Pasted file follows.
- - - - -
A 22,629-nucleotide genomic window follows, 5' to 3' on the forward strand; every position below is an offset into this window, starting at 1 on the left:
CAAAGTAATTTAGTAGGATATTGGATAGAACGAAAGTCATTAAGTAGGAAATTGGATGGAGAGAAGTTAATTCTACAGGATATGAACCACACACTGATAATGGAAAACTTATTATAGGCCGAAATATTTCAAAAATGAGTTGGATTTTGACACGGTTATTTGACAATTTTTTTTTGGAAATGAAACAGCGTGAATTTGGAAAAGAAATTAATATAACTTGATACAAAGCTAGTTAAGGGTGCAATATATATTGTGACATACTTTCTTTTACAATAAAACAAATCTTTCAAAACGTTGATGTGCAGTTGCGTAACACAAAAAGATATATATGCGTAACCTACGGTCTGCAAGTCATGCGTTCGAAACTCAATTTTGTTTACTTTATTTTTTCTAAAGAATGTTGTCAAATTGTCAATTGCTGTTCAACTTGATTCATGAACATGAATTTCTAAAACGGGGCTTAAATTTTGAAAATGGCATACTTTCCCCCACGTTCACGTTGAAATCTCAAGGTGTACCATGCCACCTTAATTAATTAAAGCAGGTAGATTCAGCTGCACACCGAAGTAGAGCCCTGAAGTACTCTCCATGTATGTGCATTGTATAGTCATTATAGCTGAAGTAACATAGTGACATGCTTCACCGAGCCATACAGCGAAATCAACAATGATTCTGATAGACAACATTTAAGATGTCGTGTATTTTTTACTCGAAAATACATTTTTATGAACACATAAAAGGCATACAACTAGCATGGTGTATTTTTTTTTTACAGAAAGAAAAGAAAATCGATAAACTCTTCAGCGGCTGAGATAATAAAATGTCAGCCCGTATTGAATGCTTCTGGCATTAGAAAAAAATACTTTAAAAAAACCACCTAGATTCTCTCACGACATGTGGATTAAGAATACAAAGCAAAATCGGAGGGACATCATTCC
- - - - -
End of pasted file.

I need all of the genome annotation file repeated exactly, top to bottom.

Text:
A 22,629-nucleotide genomic window follows, 5' to 3' on the forward strand; every position below is an offset into this window, starting at 1 on the left:
CAAAGTAATTTAGTAGGATATTGGATAGAACGAAAGTCATTAAGTAGGAAATTGGATGGAGAGAAGTTAATTCTACAGGATATGAACCACACACTGATAATGGAAAACTTATTATAGGCCGAAATATTTCAAAAATGAGTTGGATTTTGACACGGTTATTTGACAATTTTTTTTTGGAAATGAAACAGCGTGAATTTGGAAAAGAAATTAATATAACTTGATACAAAGCTAGTTAAGGGTGCAATATATATTGTGACATACTTTCTTTTACAATAAAACAAATCTTTCAAAACGTTGATGTGCAGTTGCGTAACACAAAAAGATATATATGCGTAACCTACGGTCTGCAAGTCATGCGTTCGAAACTCAATTTTGTTTACTTTATTTTTTCTAAAGAATGTTGTCAAATTGTCAATTGCTGTTCAACTTGATTCATGAACATGAATTTCTAAAACGGGGCTTAAATTTTGAAAATGGCATACTTTCCCCCACGTTCACGTTGAAATCTCAAGGTGTACCATGCCACCTTAATTAATTAAAGCAGGTAGATTCAGCTGCACACCGAAGTAGAGCCCTGAAGTACTCTCCATGTATGTGCATTGTATAGTCATTATAGCTGAAGTAACATAGTGACATGCTTCACCGAGCCATACAGCGAAATCAACAATGATTCTGATAGACAACATTTAAGATGTCGTGTATTTTTTACTCGAAAATACATTTTTATGAACACATAAAAGGCATACAACTAGCATGGTGTATTTTTTTTTTACAGAAAGAAAAGAAAATCGATAAACTCTTCAGCGGCTGAGATAATAAAATGTCAGCCCGTATTGAATGCTTCTGGCATTAGAAAAAAATACTTTAAAAAAACCACCTAGATTCTCTCACGACATGTGGATTAAGAATACAAAGCAAAATCGGAGGGACATCATTCC